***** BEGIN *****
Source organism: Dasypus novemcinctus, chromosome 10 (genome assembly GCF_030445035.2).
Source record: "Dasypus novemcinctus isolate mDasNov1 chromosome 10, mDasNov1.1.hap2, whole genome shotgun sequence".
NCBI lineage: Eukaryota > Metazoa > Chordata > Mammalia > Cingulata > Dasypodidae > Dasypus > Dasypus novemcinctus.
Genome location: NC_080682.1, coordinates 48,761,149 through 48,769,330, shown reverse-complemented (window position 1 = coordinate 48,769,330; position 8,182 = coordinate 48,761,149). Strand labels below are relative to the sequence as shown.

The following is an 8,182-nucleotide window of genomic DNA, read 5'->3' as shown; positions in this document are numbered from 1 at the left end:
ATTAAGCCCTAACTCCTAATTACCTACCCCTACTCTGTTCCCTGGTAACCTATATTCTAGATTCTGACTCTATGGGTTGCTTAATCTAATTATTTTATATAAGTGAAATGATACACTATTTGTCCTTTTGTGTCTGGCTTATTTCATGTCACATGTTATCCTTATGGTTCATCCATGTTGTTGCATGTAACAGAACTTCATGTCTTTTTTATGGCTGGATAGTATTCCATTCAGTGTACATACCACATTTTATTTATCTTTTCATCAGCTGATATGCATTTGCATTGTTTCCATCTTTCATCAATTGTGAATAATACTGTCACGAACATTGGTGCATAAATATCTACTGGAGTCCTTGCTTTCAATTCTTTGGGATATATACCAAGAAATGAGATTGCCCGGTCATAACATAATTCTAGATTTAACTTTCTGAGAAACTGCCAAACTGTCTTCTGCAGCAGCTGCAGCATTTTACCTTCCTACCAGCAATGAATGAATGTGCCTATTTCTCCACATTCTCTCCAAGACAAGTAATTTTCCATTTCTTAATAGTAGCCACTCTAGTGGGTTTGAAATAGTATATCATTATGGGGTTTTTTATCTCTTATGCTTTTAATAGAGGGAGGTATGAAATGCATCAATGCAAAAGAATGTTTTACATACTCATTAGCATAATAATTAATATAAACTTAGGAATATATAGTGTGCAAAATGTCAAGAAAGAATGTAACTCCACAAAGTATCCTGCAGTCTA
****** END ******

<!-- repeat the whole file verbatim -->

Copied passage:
Source organism: Dasypus novemcinctus, chromosome 10 (genome assembly GCF_030445035.2).
Source record: "Dasypus novemcinctus isolate mDasNov1 chromosome 10, mDasNov1.1.hap2, whole genome shotgun sequence".
NCBI lineage: Eukaryota > Metazoa > Chordata > Mammalia > Cingulata > Dasypodidae > Dasypus > Dasypus novemcinctus.
Genome location: NC_080682.1, coordinates 48,761,149 through 48,769,330, shown reverse-complemented (window position 1 = coordinate 48,769,330; position 8,182 = coordinate 48,761,149). Strand labels below are relative to the sequence as shown.

The following is an 8,182-nucleotide window of genomic DNA, read 5'->3' as shown; positions in this document are numbered from 1 at the left end:
ATTAAGCCCTAACTCCTAATTACCTACCCCTACTCTGTTCCCTGGTAACCTATATTCTAGATTCTGACTCTATGGGTTGCTTAATCTAATTATTTTATATAAGTGAAATGATACACTATTTGTCCTTTTGTGTCTGGCTTATTTCATGTCACATGTTATCCTTATGGTTCATCCATGTTGTTGCATGTAACAGAACTTCATGTCTTTTTTATGGCTGGATAGTATTCCATTCAGTGTACATACCACATTTTATTTATCTTTTCATCAGCTGATATGCATTTGCATTGTTTCCATCTTTCATCAATTGTGAATAATACTGTCACGAACATTGGTGCATAAATATCTACTGGAGTCCTTGCTTTCAATTCTTTGGGATATATACCAAGAAATGAGATTGCCCGGTCATAACATAATTCTAGATTTAACTTTCTGAGAAACTGCCAAACTGTCTTCTGCAGCAGCTGCAGCATTTTACCTTCCTACCAGCAATGAATGAATGTGCCTATTTCTCCACATTCTCTCCAAGACAAGTAATTTTCCATTTCTTAATAGTAGCCACTCTAGTGGGTTTGAAATAGTATATCATTATGGGGTTTTTTATCTCTTATGCTTTTAATAGAGGGAGGTATGAAATGCATCAATGCAAAAGAATGTTTTACATACTCATTAGCATAATAATTAATATAAACTTAGGAATATATAGTGTGCAAAATGTCAAGAAAGAATGTAACTCCACAAAGTATCCTGCAGTCTA